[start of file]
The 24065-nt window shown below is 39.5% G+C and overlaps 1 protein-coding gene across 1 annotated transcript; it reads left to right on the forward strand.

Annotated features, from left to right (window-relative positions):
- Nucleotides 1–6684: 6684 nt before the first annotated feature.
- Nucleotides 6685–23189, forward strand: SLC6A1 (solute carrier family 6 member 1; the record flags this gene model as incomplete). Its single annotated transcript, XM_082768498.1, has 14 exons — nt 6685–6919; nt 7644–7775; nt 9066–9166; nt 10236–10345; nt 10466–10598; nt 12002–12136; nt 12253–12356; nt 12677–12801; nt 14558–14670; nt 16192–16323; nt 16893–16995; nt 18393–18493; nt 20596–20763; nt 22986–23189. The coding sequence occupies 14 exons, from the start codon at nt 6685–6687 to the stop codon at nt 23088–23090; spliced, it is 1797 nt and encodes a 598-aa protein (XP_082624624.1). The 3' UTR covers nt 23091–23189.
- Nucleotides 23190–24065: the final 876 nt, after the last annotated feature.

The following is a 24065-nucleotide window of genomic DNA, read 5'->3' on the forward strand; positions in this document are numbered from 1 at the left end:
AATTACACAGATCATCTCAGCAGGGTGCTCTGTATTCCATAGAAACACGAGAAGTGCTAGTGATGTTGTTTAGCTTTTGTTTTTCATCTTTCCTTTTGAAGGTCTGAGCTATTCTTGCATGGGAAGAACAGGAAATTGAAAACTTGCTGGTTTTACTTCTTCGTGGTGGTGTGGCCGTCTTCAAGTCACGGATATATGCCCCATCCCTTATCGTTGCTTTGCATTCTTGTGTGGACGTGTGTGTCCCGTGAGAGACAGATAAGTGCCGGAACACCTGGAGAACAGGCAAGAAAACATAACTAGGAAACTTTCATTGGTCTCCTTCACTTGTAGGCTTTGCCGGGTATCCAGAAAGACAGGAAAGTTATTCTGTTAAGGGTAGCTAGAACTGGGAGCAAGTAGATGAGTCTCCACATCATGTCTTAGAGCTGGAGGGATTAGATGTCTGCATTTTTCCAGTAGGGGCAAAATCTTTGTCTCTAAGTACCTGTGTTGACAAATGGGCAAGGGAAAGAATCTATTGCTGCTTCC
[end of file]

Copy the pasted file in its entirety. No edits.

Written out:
The 24065-nt window shown below is 39.5% G+C and overlaps 1 protein-coding gene across 1 annotated transcript; it reads left to right on the forward strand.

Annotated features, from left to right (window-relative positions):
- Nucleotides 1–6684: 6684 nt before the first annotated feature.
- Nucleotides 6685–23189, forward strand: SLC6A1 (solute carrier family 6 member 1; the record flags this gene model as incomplete). Its single annotated transcript, XM_082768498.1, has 14 exons — nt 6685–6919; nt 7644–7775; nt 9066–9166; nt 10236–10345; nt 10466–10598; nt 12002–12136; nt 12253–12356; nt 12677–12801; nt 14558–14670; nt 16192–16323; nt 16893–16995; nt 18393–18493; nt 20596–20763; nt 22986–23189. The coding sequence occupies 14 exons, from the start codon at nt 6685–6687 to the stop codon at nt 23088–23090; spliced, it is 1797 nt and encodes a 598-aa protein (XP_082624624.1). The 3' UTR covers nt 23091–23189.
- Nucleotides 23190–24065: the final 876 nt, after the last annotated feature.

The following is a 24065-nucleotide window of genomic DNA, read 5'->3' on the forward strand; positions in this document are numbered from 1 at the left end:
AATTACACAGATCATCTCAGCAGGGTGCTCTGTATTCCATAGAAACACGAGAAGTGCTAGTGATGTTGTTTAGCTTTTGTTTTTCATCTTTCCTTTTGAAGGTCTGAGCTATTCTTGCATGGGAAGAACAGGAAATTGAAAACTTGCTGGTTTTACTTCTTCGTGGTGGTGTGGCCGTCTTCAAGTCACGGATATATGCCCCATCCCTTATCGTTGCTTTGCATTCTTGTGTGGACGTGTGTGTCCCGTGAGAGACAGATAAGTGCCGGAACACCTGGAGAACAGGCAAGAAAACATAACTAGGAAACTTTCATTGGTCTCCTTCACTTGTAGGCTTTGCCGGGTATCCAGAAAGACAGGAAAGTTATTCTGTTAAGGGTAGCTAGAACTGGGAGCAAGTAGATGAGTCTCCACATCATGTCTTAGAGCTGGAGGGATTAGATGTCTGCATTTTTCCAGTAGGGGCAAAATCTTTGTCTCTAAGTACCTGTGTTGACAAATGGGCAAGGGAAAGAATCTATTGCTGCTTCC